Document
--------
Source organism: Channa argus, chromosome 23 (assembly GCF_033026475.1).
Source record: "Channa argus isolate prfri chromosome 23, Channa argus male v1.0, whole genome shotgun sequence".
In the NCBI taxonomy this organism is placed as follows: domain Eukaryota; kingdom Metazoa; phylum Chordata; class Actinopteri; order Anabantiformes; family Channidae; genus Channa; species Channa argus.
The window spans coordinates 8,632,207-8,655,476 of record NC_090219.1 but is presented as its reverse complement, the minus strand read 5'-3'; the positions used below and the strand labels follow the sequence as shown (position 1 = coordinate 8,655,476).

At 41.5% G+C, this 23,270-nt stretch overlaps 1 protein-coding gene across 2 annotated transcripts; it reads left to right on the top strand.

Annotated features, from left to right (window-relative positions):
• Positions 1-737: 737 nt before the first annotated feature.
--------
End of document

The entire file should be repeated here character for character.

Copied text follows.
Source organism: Channa argus, chromosome 23 (assembly GCF_033026475.1).
Source record: "Channa argus isolate prfri chromosome 23, Channa argus male v1.0, whole genome shotgun sequence".
In the NCBI taxonomy this organism is placed as follows: domain Eukaryota; kingdom Metazoa; phylum Chordata; class Actinopteri; order Anabantiformes; family Channidae; genus Channa; species Channa argus.
The window spans coordinates 8,632,207-8,655,476 of record NC_090219.1 but is presented as its reverse complement, the minus strand read 5'-3'; the positions used below and the strand labels follow the sequence as shown (position 1 = coordinate 8,655,476).

At 41.5% G+C, this 23,270-nt stretch overlaps 1 protein-coding gene across 2 annotated transcripts; it reads left to right on the top strand.

Annotated features, from left to right (window-relative positions):
• Positions 1-737: 737 nt before the first annotated feature.